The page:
These activities negatively impact the user experience as they can either waste the user’s time and attention as well as potentially compromise the user’s security or steal their data. The presence of fake accounts and spam are therefore a problem for social networks, over-the-top (OTT) messaging and other mobile or gaming applications because a negative user experience can lead to user attrition, impact monetization potential and valuation of the service.
Although social networks are starting to clamp down on fake accounts and spam, spammers can easily create new fake accounts to continue their activities.
Fixing social media’s spam problems
The root of the problem is that creating a fake account in the social application is incredibly easy as the identity verification process is easy to bypass. Common methods of identity verification include using email verification-only, and using password-only.
Email verification-only is problematic because a single user can create many email accounts in a short time, which can then be used to create fake accounts in the social application.
Password-only is also problematic because spammers may use an automated tool called “account checker” to test different username and password combinations on the social application in the hope that a few may work to gain them access to these accounts. Captchas are supposed to deter the automated creation of accounts, but they can be quickly outsourced for people to solve inexpensively.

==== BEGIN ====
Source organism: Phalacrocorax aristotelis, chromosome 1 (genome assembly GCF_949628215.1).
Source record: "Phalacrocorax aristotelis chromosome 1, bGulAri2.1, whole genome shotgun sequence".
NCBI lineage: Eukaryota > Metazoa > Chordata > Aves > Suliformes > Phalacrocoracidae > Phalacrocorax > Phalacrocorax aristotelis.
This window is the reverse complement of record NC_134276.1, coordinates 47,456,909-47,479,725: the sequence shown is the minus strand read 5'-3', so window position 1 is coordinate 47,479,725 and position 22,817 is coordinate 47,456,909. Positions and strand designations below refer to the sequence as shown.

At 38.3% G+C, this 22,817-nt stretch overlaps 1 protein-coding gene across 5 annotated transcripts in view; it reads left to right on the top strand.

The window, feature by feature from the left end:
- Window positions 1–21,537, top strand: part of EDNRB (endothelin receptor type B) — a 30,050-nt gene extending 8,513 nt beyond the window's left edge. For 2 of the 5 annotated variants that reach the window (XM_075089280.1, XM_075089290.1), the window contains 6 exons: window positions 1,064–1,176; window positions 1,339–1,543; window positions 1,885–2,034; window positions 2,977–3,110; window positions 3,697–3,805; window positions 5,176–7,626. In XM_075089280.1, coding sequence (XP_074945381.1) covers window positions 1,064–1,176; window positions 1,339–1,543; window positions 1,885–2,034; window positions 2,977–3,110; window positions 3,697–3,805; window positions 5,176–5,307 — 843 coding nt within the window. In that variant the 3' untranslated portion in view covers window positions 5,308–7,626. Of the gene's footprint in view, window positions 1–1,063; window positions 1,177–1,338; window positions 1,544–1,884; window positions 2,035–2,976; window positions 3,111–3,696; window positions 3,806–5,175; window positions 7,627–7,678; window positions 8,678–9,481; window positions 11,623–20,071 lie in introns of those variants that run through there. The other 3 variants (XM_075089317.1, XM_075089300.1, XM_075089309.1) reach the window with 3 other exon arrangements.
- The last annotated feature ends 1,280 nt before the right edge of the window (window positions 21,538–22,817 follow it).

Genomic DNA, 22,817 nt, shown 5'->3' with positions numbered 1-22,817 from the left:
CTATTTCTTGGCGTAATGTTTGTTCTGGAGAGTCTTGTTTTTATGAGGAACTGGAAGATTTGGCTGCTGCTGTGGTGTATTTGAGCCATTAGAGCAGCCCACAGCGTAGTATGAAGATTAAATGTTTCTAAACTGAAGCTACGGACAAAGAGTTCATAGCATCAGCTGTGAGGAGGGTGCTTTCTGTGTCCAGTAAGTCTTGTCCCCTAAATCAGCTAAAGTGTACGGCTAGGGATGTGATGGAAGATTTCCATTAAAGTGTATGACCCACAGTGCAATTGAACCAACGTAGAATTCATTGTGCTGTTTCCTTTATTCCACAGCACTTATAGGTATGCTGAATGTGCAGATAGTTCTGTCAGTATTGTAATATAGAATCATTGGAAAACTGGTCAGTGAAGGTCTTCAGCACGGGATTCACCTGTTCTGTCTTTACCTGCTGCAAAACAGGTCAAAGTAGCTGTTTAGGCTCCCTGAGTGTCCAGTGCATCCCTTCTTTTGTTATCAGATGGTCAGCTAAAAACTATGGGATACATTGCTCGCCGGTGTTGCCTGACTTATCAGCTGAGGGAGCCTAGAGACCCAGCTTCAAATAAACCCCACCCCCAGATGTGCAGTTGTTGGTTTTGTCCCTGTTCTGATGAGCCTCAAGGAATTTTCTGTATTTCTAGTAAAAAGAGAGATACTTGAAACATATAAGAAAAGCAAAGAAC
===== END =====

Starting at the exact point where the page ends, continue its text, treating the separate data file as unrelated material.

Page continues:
The use of phone verification upon creation of accounts can prevent spammers from creating fake accounts. This involves sending a one-time password (OTP) to a user over a separate communication channel (SMS or voice) than the IP channel (internet) used by the social application.
If an account can only be created after the user has correctly entered the OTP in the social application, this will make creation of fake accounts a more tedious process.
Furthermore, virtual and ported numbers can be sniffed out using certain APIs like Nexmo’s Number Insight. As a result, this makes it prohibitively expensive for the spammer to create fake accounts to use for spamming purposes as they either have to invest in a highly sophistical solution, or undergo the manual process of obtaining a phone number to bypass phone verification.
Phone verification is ideal to implement because phone numbers are globally available, and the process is inexpensive to implement. There is no additional hardware required since most people have a basic phone and SIM card, and the cost of sending/receiving messages are low.
New users can even be onboarded seamlessly, without the need to enter a code, by checking their phone number type using a service like Nexmo’s Number Insight. This can also enable the discovery of accounts attempting to input virtual numbers, which the social application can opt to block.
Once the user performs an action within the social application, e.g., upgrade service, make first post, etc., the OTP password can then be sent to their mobile, performing a hard verify.
To prevent account takeovers, phone verification can also implemented to authenticate login from a new device, location or IP address.
Spam on social applications can be truly disruptive to the user experience, so implementing phone verification can be an effective way of blocking it.